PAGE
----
Sons' overdoses spur father to share his story with others
But this is Families Sharing Without Shame, a weekly support group for family members of substance abusers. Most here have children in their 20s who are drug addicts.
Parents "never know the truth about our children," she says. "They lead amazingly secret lives.
There is pain in this room, and guilt.
One woman worries she didn't do enough to warn her children about drugs. "I know as a kid, I was too afraid to try anything," she says. "And I don't think I put that fear in my own kids."
Rosa described the call that brought him to a hospital, where he ignored a nurse's warning and entered a room where Vincent, his second-oldest, lay unmoving. "He was on a table with his arms folded, with this tube coming out of his mouth."
His son was dead. "I tried to wake him up. I was screaming at him, 'You can't do this.'"
His oldest son, Dominic, overdosed nine months later.
Rosa started a program he calls Chucky's Fight, visiting schools to warn children that drugs can kill them. "I couldn't save my own kids, so I try to help other kids," he says.
The parents listen intently, some with their arms wrapped tightly around themselves. His story is their worst nightmare.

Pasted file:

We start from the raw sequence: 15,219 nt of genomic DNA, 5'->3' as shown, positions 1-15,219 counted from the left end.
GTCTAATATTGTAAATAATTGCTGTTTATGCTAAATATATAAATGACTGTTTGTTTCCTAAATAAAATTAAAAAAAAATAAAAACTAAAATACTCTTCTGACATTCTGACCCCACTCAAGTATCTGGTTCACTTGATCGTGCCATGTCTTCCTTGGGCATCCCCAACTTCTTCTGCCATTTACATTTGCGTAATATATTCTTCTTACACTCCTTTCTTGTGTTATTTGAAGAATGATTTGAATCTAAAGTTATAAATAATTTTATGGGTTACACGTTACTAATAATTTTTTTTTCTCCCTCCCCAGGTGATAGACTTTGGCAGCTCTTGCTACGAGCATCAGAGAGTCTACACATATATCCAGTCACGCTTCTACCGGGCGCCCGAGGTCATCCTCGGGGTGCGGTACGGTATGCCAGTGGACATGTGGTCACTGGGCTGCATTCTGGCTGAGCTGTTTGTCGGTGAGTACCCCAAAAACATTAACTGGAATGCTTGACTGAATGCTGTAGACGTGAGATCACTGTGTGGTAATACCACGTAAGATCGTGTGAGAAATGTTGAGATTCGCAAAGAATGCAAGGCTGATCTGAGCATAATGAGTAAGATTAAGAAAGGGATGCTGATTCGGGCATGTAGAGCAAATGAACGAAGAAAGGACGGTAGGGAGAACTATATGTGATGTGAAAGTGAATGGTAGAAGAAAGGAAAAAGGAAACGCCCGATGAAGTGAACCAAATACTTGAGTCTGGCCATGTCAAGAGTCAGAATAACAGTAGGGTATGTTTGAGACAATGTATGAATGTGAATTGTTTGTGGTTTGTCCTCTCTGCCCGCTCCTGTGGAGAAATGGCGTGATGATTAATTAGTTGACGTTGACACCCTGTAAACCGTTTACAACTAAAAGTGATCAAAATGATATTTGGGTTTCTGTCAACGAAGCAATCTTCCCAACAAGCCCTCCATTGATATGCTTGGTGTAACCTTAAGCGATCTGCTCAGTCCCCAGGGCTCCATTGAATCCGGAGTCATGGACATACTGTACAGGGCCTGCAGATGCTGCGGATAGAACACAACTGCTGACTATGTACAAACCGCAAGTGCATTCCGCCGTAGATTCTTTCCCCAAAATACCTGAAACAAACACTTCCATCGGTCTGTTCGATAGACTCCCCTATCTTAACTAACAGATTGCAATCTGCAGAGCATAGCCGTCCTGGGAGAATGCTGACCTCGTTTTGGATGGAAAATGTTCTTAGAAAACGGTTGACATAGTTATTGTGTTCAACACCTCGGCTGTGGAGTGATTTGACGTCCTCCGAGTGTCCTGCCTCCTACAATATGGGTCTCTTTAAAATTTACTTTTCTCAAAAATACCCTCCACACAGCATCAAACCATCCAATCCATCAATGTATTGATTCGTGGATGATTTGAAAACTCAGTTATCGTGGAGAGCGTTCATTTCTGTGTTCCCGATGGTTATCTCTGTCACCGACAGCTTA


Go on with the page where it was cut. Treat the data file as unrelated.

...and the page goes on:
Then he asks Rosa whether there was any substance abuse in the family that could have influenced his kids. It's the first question, and it cuts deep.
Some of the parents try to console him. "Every kid's different," one mom tells Rosa. "There are plenty of parents who don't drink and don't do anything, and their kids fall that way. I think we just have to do the best we can."
There are tears shed in this room. But there's rueful laughter, as well, as when these parents share complaints about lawmakers who vote in favor of legalizing medical marijuana, but cut funding for the social workers, school counselors and treatment programs that could save their kids.
Another mother pleads for advice in dealing with her addicted son. "I am no help to him," she says. "I'm his trigger."
"He's 17. There's no place for him to go," she replies.
It's another mother who offers advice: "Stop talking. Let them know you're there for them, and stop talking."
Rosa tells the parents he has no magic answers, but he thinks addicts have to decide for themselves to seek help. That's what happened with his third son, who also used drugs but is now in recovery.
"Donna M" says she learned the same hard lesson. "Every time my son went to rehab, I thought they were going to perform a miracle on my child."
A father talks about his 23-year-old son, who went to a private rehab facility in Vermont and worried about coming home to Concord. "He told me he had a fear he was either going to die or was going to end up in jail."
Rosa says he believes the real answer lies in educating children at a very young age. If you can teach them not to touch a hot stove, you can teach them not to touch the drugs that killed his sons, he says. "Teaching them this stuff is poison, maybe we won't get to where we are today."
As the meeting ends, the group stands in a tight circle and prays the "Serenity Prayer," for serenity, courage and wisdom. Rosa has brought along some of the blue dog tags that he gives away to those who would join his fight.
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